George Digalakis creates minimalist, melancholic, black-and-white imagery, sometimes compositing them in Adobe Photoshop.

From Physician to Photographer

By Alyssa Coppelman

George Digalakis makes dreamy black-and-white pictures that are both naturalistic and vaguely surreal. The flux and flow between these often-opposing forces adds visual allure to his work.

Digalakis was trained as a physician and now works in the medical insurance sector in his native Athens, Greece. He learned how to print film in a darkroom after his father gave him a Nettar camera in 1974, but he didn't become serious about photography until 2011. He now uses the medium to express his inner world; he calls shooting images and post-processing them in Adobe Photoshop his ”getaway from reality.” 

Digalakis’s influences are varied. “Minimalism, as a philosophy of both art and life,” he says, “has deeply influenced my work. The influence from minimalist photographers, such as Michael Kenna, can be seen clearly in my seascapes. On the other hand, the street photography of Harry Callahan and Giacomo Brunelli, with the extensive use of dark tones to highlight the melancholic mood of their work, has clearly left an imprint on my urban imagery."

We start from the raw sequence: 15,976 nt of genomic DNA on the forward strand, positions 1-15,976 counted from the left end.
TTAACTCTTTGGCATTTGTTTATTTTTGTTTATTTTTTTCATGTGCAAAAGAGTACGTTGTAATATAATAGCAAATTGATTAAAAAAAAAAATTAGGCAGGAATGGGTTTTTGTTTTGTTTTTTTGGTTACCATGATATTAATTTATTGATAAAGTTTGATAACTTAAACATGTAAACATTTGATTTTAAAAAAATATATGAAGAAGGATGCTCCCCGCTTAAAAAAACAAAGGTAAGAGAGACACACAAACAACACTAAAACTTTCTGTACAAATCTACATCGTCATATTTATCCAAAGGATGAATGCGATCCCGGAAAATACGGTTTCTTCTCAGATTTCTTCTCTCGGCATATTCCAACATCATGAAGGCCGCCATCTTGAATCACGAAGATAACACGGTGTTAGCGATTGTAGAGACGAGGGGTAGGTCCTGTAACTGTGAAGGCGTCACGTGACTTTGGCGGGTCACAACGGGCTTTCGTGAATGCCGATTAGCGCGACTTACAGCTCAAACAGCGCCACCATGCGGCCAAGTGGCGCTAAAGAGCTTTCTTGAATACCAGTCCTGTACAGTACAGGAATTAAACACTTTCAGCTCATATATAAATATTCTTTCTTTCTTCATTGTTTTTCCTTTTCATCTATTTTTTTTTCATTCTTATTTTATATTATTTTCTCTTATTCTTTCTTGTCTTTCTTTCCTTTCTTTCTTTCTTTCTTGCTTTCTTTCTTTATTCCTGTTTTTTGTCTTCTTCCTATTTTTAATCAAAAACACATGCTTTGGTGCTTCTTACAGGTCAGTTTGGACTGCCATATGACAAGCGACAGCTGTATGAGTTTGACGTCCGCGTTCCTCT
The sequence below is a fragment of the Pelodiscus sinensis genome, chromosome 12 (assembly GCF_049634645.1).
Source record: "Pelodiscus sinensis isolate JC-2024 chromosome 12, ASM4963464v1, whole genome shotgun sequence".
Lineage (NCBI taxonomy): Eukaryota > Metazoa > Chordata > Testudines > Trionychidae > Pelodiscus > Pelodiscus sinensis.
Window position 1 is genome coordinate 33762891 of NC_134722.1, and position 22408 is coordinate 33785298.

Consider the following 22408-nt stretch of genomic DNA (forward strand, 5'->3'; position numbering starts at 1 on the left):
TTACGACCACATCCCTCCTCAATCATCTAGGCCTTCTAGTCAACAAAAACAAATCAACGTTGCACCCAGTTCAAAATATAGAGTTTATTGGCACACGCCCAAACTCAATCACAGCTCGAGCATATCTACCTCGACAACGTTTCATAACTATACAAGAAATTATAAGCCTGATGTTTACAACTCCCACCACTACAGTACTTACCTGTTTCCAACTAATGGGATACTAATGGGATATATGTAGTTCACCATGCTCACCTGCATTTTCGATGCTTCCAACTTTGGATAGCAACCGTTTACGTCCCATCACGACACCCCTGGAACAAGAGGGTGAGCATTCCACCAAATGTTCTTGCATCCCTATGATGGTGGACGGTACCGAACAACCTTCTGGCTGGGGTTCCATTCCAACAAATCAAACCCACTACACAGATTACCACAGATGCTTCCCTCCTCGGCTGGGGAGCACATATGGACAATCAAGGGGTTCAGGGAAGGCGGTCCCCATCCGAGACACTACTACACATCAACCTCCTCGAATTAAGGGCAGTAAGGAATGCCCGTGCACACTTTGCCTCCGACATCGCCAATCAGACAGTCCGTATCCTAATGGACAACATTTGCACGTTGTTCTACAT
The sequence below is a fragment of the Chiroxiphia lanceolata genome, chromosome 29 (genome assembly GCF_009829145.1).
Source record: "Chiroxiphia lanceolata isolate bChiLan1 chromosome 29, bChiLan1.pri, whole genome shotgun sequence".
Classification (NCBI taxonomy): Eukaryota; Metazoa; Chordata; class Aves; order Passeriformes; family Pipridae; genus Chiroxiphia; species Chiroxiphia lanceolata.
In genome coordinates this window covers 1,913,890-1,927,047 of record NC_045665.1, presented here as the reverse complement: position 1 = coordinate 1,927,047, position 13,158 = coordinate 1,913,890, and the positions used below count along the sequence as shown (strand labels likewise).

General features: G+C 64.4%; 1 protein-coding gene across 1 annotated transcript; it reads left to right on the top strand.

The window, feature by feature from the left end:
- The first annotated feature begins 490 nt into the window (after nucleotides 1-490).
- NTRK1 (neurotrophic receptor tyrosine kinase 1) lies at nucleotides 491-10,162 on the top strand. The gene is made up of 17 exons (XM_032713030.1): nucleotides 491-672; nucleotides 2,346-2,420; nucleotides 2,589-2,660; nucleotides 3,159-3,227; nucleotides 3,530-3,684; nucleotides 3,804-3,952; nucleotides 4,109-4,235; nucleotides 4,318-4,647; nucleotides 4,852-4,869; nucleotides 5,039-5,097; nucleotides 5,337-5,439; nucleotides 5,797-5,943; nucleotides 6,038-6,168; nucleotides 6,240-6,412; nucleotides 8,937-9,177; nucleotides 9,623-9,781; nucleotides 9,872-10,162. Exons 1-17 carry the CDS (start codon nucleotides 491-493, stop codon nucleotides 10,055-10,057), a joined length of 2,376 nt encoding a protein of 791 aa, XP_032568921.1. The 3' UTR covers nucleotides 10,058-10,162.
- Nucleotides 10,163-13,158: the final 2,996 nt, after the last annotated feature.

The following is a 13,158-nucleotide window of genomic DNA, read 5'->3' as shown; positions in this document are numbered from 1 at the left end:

And here's something you might not guess by looking at Digalakis’s quietly moody photos: He's a hard-rock fan. "It’s the music I listen to while processing my images," he says. "Among my favorite bands are ACDC, Guns and Roses, Metallica, and Deep Purple." He's also a bookworm. "I often find inspiration in various literary genres. In fact, I am currently working on a project titled 'Praise of Shadows' that is inspired by the same–titled book by Junichiro Tanizaki.”

Digalakis shoots his photos in Athens. While some of his work is straightforward, long-exposure landscape photography, he constructs other images out of several shots. No purist, he's happy to build these images as he dreams them up. For example, “Fence and Birds” is composed of six original photos: the wire, the sky, and four birds. He composites in Photoshop: “I use most of the tools, but the ones I couldn't live without are Layers, Cloning, Selection tools, Color Range Selection, Spot Healing, History, Eraser, Gradient, Dodge and Burn, Curves, Levels, Blur...I better stop myself or I'll make a full list of the tools.”

Digalakis spent 10 to 15 hours working on the 19 layers that make up “Fence and Birds” (left). "Stairway to the Clouds" (right) involved 23 images and 75 layers. "The hardest part of processing such images is the selection and isolation of certain elements," he says.

Digilakis loves to grow in both the technical and artistic sense. “Stagnation is the enemy of any artist," he says, "so I try to explore new ideas and constantly run projects with different styles and themes.”